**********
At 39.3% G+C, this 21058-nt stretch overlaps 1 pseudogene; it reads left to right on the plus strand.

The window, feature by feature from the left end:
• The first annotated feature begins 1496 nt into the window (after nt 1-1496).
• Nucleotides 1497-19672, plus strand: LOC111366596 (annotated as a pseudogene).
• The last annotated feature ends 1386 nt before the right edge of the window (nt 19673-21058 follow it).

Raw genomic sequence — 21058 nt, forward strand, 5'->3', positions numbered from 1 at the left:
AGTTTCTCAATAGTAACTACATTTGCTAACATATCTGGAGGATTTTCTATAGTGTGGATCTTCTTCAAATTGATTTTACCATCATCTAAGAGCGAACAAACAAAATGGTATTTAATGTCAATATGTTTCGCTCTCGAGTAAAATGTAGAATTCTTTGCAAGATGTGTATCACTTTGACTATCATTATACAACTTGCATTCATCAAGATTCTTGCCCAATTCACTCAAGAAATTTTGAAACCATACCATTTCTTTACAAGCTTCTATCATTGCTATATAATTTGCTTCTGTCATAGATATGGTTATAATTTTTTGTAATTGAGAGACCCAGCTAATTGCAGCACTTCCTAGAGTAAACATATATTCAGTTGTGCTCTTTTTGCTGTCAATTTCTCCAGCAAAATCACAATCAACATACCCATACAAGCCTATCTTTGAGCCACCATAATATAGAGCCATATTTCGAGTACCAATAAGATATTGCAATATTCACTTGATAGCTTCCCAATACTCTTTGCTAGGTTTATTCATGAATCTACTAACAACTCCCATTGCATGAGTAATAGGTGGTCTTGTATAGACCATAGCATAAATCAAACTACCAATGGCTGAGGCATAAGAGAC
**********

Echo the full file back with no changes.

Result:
At 39.3% G+C, this 21058-nt stretch overlaps 1 pseudogene; it reads left to right on the plus strand.

The window, feature by feature from the left end:
• The first annotated feature begins 1496 nt into the window (after nt 1-1496).
• Nucleotides 1497-19672, plus strand: LOC111366596 (annotated as a pseudogene).
• The last annotated feature ends 1386 nt before the right edge of the window (nt 19673-21058 follow it).

Raw genomic sequence — 21058 nt, forward strand, 5'->3', positions numbered from 1 at the left:
AGTTTCTCAATAGTAACTACATTTGCTAACATATCTGGAGGATTTTCTATAGTGTGGATCTTCTTCAAATTGATTTTACCATCATCTAAGAGCGAACAAACAAAATGGTATTTAATGTCAATATGTTTCGCTCTCGAGTAAAATGTAGAATTCTTTGCAAGATGTGTATCACTTTGACTATCATTATACAACTTGCATTCATCAAGATTCTTGCCCAATTCACTCAAGAAATTTTGAAACCATACCATTTCTTTACAAGCTTCTATCATTGCTATATAATTTGCTTCTGTCATAGATATGGTTATAATTTTTTGTAATTGAGAGACCCAGCTAATTGCAGCACTTCCTAGAGTAAACATATATTCAGTTGTGCTCTTTTTGCTGTCAATTTCTCCAGCAAAATCACAATCAACATACCCATACAAGCCTATCTTTGAGCCACCATAATATAGAGCCATATTTCGAGTACCAATAAGATATTGCAATATTCACTTGATAGCTTCCCAATACTCTTTGCTAGGTTTATTCATGAATCTACTAACAACTCCCATTGCATGAGTAATAGGTGGTCTTGTATAGACCATAGCATAAATCAAACTACCAATGGCTGAGGCATAAGAGAC